Most St. Thomas seniors know the feeling of being overworked and stressed about the future while trying to enjoy their last few months on campus.
Joe Hall, class of 2011 graduate, knows it all too well.
Two days after he graduated, Joe stepped into the doctor’s office due to pain he’d been feeling for months and was diagnosed with stage four desmoplastic small round cell cancer. According to the U.S. National Library of Medicine, the rare form of cancer is aggressive and found mostly in young adults. The five-year survival rate for victims is less than 15 percent.
“When I was diagnosed, I had a tumor roughly the size of a soccer ball sitting in my abdomen, and then I had a second one the size of a softball a little higher up – closer to the pancreas,” Joe said.
His doctors didn’t know how long the tumors had been growing. Because of Joe’s almost daily workout schedule, he had a strong core that pushed everything inside toward his back. He said he had discomfort in his body but had no idea the tumors could have been the cause.
“Then they show you this three-dimensional picture of yourself, and you’re like, ‘… this is bad.’” Joe said. “You can see just this giant glowing mass, and you’re just like, ‘Where are my organs?’”
His plans for after graduation in 2011 took a 180-degree turn. He moved back in with his parents and was forced to live one day at a time.
He started treatment at Mayo Clinic and was eventually transferred to the University of Minnesota to try some different chemotherapy options. This included different surgeries to try to remove portions of Joe’s tumors and a debulking surgery to reduce the size of the tumors. However, Joe said even if you remove all that, the cancer can continue to grow and spread.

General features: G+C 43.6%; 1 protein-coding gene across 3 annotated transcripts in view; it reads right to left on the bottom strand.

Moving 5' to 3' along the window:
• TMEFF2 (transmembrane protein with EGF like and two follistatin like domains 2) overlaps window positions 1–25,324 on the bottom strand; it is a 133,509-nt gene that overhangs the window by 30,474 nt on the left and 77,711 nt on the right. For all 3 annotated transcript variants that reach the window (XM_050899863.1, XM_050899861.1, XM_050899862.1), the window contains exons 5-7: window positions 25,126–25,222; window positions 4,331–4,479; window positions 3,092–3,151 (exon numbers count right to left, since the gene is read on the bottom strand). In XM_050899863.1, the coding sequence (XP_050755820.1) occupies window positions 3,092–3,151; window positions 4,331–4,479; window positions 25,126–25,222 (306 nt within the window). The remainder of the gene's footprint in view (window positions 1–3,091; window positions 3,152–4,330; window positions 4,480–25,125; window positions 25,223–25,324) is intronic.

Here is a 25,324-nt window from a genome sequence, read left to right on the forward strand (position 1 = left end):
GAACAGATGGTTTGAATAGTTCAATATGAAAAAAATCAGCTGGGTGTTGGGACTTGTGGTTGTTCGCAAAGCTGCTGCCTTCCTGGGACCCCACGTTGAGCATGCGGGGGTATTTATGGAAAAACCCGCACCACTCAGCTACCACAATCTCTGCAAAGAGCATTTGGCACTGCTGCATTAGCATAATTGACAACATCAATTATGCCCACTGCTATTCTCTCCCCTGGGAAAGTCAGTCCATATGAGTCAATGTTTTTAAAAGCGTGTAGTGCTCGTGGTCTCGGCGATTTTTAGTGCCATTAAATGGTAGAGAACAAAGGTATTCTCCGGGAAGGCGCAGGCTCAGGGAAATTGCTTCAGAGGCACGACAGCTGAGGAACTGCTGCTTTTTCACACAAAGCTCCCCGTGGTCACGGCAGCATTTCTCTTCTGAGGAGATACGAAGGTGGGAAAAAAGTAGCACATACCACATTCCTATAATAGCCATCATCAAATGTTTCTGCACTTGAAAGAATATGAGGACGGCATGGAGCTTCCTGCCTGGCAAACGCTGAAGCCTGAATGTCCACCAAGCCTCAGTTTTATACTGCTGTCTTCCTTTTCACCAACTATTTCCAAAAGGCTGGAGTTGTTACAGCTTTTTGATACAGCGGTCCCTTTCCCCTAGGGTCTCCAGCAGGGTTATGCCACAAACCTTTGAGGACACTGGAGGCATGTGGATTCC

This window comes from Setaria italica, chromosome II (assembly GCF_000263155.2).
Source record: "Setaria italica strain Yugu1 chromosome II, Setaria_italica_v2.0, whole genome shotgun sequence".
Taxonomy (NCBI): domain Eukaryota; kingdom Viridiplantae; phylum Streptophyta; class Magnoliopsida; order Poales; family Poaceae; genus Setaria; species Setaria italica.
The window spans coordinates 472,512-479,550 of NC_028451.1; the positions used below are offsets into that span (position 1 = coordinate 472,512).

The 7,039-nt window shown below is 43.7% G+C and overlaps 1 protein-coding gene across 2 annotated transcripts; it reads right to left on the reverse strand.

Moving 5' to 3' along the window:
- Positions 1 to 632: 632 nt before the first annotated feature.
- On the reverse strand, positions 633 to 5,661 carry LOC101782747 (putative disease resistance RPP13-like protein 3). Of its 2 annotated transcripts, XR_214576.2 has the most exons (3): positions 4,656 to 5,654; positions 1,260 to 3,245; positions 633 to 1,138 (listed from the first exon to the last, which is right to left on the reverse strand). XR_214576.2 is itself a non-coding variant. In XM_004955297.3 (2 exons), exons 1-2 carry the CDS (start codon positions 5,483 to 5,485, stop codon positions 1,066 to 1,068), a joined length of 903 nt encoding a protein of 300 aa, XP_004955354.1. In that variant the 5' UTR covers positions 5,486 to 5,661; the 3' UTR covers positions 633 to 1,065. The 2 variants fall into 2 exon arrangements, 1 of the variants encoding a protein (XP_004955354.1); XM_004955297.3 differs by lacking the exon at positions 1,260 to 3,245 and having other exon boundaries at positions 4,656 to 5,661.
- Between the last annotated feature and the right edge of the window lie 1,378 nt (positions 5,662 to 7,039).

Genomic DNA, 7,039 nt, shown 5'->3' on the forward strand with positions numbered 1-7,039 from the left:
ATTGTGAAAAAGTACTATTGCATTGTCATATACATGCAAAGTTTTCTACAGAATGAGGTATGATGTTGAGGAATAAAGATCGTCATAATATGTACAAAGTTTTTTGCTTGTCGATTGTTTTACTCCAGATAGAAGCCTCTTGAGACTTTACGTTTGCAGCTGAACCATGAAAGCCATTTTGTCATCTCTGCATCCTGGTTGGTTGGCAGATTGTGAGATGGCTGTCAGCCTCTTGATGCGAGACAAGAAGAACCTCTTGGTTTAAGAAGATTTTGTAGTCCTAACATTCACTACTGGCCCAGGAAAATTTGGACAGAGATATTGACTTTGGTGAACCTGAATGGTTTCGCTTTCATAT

After three years of different treatments and more than 20 different chemotherapy methods, Joe still has tumors in his system. Scans from earlier this month showed that the tumors he had close to his lungs and liver looked smaller or less active. But the biggest tumor in his lower abdomen was larger and more active.
For now, Joe and his family are thankful that he will have more consistent treatment. Different medications and chemotherapy options caused him to react in different and often more traumatic ways. For a year or two, Joe said he would vomit five to six times a day.
Joe said he’s stayed in touch with some of his classmates from St. Thomas, but the change in his life has made it harder for him to keep in touch – his physical state usually takes precedence.
Faith and family also have helped to keep Joe going, he said. Before the diagnosis, he had a strong Catholic faith and was close with his family. But he said being forced to focus on the present has helped his family bond even more.
“We just have learned to just live with changes and the fact that things can change,” brother David Hall said. “We’ve learned to love each other more.”
“Our journey is far from over, but it is only through faith that I can live in joy, and without joy, life would be unbearable,” sister Loretta Hall, St. Thomas class of 2014, said. “Honestly, it has been really hard to get to this point. A lot of days I don’t feel like joy, and I know Joe feels the same. Faith doesn’t always come easily. I have struggled to understand and accept the cross my family has been given to bear.”
As for what the future will bring, Joe said he can’t plan much longer than a day or two in advance.
“I literally have no idea what my life will look like next week,” Joe said.
Joe posts on his Facebook page to keep family and friends updated on his current state.
“I will keep on fighting, taking it one day at a time and focusing on all the many blessings that life continues to provide,” Joe posted Monday, Aug. 4.
Caroline Rode can be reached at email@example.com.
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